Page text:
Beginning at the junction of the Iberville with the river Mississippi, thence along the middle of the Iberville, the river Amite, and of the lakes Maurepas and Pontchartrain, to the eastern mouth of the Pearl River; thence up the eastern branch of Pearl River to the thirty-first degree of north latitude; thence along the said degree of latitude to the river Mississippi ; thence down the said river to the place of beginning, shall become and form a part of the State of Louisiana.

The north boundary of the Territory of Orleans (now the State of Louisiana) was surveyed in 1806, presumably along the thirty-third parallel, from the west bank of Mississippi River to the east bank of Red River, a reported distance of 147 miles 49 chains. Most of the marks were blazed trees. This location of the line was accepted in 1841 as the State boundary. From mile 101 to Red River this line was resurveyed and re-marked in 1841. Other parts of the line have

. been resurveyed as part of the regular work of the General Land Office.

West of Red River the line was surveyed in 1839. The western 6 miles was resurveyed in 1895, and a stone post 48 inches long and 10 inches square was placed on the Texas line to mark the northwest corner of the State.

The Geological Survey has located points on this line as follows: Near east end of line, latitude 33° 00' 16.5", longitude 91° 13' 21.2"', near Arkana, latitude 33° 01' 11.0", longitude 93° 40' 24.7", 11 miles east of the northwest corner of the State, latitude 33° 01' 09.7'', longitude 91° 01' 18.6''. For reference to the survey of the west boundary, see Texas, below.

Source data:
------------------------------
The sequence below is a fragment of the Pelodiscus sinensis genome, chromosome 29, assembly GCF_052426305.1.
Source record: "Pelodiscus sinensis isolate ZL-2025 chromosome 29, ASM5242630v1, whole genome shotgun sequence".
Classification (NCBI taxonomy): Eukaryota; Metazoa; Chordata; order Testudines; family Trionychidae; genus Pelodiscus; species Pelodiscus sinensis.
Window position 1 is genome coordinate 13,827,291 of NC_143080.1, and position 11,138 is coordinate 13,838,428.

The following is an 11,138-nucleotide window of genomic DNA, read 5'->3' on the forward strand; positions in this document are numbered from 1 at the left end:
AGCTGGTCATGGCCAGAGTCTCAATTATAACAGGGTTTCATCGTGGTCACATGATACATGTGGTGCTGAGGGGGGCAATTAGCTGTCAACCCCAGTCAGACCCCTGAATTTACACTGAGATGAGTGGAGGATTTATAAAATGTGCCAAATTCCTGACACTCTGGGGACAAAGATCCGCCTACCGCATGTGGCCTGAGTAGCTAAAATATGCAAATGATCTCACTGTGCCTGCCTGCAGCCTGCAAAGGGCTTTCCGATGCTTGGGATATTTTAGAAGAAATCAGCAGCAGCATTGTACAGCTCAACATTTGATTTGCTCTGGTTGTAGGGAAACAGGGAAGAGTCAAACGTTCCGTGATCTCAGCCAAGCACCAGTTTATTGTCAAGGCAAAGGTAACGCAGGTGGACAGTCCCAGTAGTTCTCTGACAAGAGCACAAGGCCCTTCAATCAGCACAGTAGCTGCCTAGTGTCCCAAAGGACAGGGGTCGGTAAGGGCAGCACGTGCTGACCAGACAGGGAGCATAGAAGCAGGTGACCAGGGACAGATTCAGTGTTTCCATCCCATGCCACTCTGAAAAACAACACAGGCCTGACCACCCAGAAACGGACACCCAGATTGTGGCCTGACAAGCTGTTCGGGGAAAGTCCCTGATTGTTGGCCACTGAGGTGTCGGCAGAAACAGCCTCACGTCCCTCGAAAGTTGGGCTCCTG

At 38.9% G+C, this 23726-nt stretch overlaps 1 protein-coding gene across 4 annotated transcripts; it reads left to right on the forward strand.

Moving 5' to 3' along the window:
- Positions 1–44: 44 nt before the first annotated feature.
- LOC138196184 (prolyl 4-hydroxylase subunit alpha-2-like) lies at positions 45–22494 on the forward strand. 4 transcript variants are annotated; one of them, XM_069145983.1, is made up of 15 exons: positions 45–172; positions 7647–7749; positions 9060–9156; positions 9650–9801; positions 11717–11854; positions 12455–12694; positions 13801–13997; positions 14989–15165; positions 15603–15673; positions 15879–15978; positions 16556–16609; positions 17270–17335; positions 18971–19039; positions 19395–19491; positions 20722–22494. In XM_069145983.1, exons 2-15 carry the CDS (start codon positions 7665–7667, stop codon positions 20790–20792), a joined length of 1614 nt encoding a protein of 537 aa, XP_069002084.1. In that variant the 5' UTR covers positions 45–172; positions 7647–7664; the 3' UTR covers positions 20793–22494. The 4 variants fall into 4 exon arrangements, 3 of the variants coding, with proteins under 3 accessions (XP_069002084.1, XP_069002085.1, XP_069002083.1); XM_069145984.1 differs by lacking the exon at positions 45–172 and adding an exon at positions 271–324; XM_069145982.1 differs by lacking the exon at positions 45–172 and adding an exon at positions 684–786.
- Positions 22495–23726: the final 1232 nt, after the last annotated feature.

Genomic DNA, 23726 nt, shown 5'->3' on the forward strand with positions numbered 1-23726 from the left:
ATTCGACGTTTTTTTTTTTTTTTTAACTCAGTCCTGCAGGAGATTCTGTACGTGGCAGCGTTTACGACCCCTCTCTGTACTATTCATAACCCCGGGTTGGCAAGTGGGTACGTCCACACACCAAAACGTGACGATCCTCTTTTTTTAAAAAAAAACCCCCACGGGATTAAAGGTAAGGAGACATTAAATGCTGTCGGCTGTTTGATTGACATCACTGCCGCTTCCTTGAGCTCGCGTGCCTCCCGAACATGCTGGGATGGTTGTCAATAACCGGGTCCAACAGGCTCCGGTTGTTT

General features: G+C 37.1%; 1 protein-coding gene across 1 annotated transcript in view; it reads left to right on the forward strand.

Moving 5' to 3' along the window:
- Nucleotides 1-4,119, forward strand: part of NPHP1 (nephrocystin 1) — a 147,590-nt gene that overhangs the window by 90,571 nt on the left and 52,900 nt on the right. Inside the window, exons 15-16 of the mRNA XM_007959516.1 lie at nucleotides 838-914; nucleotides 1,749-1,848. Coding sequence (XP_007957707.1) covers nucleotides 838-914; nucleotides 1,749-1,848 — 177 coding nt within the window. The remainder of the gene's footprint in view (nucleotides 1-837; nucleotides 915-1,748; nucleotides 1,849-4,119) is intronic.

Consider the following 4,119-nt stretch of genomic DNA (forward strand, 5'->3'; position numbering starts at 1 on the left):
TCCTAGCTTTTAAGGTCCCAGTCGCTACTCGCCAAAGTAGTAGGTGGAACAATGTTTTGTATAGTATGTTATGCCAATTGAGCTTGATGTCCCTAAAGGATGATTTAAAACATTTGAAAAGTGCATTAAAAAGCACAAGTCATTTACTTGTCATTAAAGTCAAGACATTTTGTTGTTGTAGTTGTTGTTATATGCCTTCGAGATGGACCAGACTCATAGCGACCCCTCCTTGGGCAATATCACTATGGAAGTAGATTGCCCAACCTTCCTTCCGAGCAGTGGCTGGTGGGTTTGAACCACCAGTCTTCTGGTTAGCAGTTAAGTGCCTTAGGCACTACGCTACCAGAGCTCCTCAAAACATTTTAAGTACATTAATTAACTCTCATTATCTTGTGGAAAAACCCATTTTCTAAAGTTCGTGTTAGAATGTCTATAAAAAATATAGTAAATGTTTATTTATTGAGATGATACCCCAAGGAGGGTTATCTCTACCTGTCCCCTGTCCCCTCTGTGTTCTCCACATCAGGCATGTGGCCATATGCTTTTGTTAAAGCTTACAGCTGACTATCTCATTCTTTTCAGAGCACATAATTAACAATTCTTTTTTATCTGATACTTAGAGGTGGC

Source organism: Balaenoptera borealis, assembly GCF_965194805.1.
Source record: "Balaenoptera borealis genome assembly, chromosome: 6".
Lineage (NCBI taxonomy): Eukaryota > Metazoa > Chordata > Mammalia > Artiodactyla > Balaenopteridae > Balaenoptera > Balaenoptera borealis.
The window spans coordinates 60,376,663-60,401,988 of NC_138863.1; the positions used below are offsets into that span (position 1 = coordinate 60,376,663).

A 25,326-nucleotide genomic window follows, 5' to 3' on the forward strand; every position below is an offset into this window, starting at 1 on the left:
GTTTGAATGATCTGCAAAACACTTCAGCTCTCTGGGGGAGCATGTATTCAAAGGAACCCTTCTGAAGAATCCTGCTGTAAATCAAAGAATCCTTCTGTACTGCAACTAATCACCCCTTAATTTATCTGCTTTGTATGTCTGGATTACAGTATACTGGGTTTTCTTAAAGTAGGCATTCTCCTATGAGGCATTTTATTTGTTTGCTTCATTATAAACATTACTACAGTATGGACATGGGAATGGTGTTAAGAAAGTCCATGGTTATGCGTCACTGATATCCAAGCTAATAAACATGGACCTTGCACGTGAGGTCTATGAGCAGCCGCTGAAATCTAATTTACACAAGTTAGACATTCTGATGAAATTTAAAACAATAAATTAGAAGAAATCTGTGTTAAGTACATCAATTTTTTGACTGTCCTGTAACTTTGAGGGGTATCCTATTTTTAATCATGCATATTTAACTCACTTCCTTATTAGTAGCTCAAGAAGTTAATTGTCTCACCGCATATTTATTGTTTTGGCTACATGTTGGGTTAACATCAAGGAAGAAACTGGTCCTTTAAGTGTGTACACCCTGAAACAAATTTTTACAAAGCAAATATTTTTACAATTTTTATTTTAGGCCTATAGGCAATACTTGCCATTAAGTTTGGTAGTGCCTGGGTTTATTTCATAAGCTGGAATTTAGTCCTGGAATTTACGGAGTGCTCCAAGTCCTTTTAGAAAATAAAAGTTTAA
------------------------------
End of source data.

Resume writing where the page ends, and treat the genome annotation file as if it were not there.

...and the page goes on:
TEXAS. Texas declared its independence of Mexico in 1835. As originally constituted, it embraced, besides its present area, the region east of the Rio Grande and a line from the source of that river north to are forty-second parallel, its eastern and northern limits coinciding with the western limits of the United States, as laid down in the treaty with Spain of 1819. (See Texas accession, p. 30, and fig. 12.)

The eastern boundary of the Republic of Texas, which followed the west (right) bank of Sabine River, was surveyed in 1840 by a joint commission representing the United States and Texas from the Gulf to Logans Ferry, the observed latitude of which was found to be 31° 58' 24" and the longitude 94° 00' 02.4".

"2 Stat. L. 708.